With the Astros having been entrenched as the worst team in the NL for the past few weeks, one would be hard pressed to find much of anything to praise Ed Wade for in constructing this club. Certainly his willingness to over pay for a Coors Field-enhanced Kaz Matsui in 2007 and a proclivity to ink relievers to higher than need be contracts have been and will be fair criticisms to direct towards Mr. Wade. As we know, it’s not what a GM does in any one offseason, it’s what he does over the course of multiple off seasons, which defines him as a failure or success.
I don’t want to turn this into a "defend Ed Wade at all costs post", because at this point we here at TCB have done that enough and the Astros record doesn’t really give me much of a leg to stand on at any rate. That all being said, I would like to make a different sort of argument, not to necessarily posit that Wade is a "good" GM or anything like that. Instead, I would like to do exactly what un-biased critics/evaluators cannot do when evaluating the tenure of a major league GM: look at them in a one season vacuum.Obviously, the 2010 season is barely 1/3 over with so Ed Wade’s offseason decisions have over 100 games to make him look worse or possibly better than he does today. At least on the pitching side of things, his acquisitions: a hard throwing closer with plus stuff (Matt Lindstrom), an experienced set up man coming off an outstanding 2009 season (Brandon Lyon), a workhorse type starter looking to invigorate his career (Brett Myers) are moves that were and are more suited for a GM of a team which expected to seriously contend in the following season. Put another way, if Ed Wade was in charge of a team that was a few pieces away from an earnest pennant chase, he would be looked at as a genius. Instead, on a team which has struggled to win one out of every three games, Wade hasn’t seen any praise heaped his way. Think about it this way: while even the best teams in baseball have holes on their 25 man roster, their holes are fewer than a team like the Astros. The four major moves Ed Wade made this off season, taken in vacuum, appear to be strong decisions made by a GM who believes his team has a true chance to compete. Matt Lindstrom certainly has the talent to close on a contending club, and given the chance to compete, he has shown that there are few other ninth inning men who can match him. Maybe on a team which had a closer by committee the previous season (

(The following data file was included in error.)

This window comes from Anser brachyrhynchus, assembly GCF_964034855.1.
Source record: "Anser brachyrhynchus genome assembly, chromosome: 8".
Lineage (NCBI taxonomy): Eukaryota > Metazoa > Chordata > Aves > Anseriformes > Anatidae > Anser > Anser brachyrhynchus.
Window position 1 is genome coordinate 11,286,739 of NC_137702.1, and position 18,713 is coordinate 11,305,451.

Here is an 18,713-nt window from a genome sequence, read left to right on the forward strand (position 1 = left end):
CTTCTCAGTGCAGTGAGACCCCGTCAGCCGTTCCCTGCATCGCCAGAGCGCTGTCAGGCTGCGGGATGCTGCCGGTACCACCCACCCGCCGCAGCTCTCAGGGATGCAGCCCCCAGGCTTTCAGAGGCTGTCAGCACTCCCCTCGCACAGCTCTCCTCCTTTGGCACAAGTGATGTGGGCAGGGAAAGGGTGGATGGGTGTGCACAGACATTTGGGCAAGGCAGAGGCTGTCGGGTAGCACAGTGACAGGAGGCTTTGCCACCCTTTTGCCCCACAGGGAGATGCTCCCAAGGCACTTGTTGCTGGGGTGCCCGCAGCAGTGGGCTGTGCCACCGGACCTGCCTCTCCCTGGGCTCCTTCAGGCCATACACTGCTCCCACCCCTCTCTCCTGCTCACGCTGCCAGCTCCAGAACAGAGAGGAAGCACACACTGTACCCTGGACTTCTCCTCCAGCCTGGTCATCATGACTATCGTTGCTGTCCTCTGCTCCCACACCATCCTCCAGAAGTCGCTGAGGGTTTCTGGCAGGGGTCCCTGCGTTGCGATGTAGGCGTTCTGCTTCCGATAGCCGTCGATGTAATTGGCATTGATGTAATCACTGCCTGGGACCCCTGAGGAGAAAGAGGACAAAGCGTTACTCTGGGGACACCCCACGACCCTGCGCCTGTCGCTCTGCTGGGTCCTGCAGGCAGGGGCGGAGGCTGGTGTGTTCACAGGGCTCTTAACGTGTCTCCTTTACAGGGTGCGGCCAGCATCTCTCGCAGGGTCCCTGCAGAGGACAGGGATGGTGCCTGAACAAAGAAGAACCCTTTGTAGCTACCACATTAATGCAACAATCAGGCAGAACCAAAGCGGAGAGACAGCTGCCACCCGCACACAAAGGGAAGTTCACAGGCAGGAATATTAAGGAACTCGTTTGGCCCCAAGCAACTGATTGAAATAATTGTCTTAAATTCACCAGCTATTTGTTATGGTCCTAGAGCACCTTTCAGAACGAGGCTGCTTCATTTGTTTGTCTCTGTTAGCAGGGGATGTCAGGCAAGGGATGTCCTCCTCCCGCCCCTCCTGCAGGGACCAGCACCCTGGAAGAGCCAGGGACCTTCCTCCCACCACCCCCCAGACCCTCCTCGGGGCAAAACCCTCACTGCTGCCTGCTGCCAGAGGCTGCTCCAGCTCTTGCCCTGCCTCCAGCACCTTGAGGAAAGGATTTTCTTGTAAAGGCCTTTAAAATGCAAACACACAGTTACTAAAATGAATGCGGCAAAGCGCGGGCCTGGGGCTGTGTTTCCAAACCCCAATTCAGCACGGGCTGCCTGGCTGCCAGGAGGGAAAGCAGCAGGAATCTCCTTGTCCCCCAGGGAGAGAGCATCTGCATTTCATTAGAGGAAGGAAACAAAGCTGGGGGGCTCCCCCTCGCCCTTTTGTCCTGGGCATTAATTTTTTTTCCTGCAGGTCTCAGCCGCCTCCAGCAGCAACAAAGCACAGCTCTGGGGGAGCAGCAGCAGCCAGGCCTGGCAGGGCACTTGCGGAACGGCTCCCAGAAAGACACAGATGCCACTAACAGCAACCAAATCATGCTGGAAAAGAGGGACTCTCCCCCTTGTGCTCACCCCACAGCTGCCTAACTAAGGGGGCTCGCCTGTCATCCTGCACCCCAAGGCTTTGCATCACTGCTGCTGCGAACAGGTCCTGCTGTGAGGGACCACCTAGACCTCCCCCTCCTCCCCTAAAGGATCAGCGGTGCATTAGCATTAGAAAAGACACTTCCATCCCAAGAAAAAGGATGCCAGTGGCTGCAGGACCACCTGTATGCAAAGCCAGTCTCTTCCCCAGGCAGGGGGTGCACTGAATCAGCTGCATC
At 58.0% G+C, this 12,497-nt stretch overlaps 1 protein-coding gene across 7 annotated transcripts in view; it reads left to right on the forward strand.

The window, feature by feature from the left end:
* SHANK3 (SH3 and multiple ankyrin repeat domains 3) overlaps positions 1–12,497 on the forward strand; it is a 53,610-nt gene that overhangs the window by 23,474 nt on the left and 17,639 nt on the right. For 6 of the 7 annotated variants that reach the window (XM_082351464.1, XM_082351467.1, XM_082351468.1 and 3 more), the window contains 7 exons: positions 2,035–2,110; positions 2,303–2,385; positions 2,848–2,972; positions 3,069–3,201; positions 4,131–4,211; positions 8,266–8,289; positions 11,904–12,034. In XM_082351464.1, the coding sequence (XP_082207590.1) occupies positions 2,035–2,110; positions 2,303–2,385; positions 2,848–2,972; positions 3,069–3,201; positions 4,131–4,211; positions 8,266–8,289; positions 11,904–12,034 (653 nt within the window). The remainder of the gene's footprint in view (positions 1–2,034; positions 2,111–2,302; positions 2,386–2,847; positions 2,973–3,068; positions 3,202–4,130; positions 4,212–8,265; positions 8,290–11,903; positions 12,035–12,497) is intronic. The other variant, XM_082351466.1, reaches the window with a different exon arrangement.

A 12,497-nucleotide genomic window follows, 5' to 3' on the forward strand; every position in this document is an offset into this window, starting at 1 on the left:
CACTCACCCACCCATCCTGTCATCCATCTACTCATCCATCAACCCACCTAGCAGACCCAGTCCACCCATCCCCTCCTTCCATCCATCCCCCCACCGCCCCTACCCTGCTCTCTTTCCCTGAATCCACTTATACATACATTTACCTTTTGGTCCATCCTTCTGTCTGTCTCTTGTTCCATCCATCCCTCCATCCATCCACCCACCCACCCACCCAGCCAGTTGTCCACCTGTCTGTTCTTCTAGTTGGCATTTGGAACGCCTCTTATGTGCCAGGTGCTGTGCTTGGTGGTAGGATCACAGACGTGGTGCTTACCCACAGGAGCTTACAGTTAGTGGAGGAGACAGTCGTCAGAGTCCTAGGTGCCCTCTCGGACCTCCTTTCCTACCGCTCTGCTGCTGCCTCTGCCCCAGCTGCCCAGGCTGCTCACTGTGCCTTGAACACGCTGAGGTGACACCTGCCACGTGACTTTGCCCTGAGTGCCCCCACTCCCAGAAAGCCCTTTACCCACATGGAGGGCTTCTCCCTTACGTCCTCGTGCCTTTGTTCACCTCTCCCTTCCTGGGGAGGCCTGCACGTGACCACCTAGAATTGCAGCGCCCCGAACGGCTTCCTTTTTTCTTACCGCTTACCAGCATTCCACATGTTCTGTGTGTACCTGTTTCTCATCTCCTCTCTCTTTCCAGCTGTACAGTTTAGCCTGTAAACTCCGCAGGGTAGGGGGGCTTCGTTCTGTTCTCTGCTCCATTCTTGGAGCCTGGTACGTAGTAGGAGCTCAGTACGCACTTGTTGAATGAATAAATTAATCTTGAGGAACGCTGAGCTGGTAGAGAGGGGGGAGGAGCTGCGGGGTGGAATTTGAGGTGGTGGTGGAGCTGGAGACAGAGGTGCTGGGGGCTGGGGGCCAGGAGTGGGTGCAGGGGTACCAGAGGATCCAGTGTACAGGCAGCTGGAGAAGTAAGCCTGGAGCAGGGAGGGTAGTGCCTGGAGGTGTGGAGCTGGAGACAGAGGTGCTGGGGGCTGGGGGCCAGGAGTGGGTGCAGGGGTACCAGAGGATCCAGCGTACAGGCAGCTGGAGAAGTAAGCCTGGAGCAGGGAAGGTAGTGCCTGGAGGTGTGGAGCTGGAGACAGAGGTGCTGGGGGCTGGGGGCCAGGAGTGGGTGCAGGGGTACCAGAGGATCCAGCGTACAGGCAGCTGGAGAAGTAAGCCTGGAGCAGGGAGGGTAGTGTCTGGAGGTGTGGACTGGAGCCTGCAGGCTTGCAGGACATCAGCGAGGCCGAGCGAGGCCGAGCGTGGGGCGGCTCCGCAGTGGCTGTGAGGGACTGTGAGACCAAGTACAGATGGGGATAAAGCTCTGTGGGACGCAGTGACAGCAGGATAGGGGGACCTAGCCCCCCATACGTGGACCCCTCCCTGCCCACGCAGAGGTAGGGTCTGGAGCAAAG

The move that most strongly resembles that of a perfect "good team" move is the signing of Brett Myers. While he is a number three (or given Wandy Rodriguez’ struggles, a number two) starter on a bad Astros team, a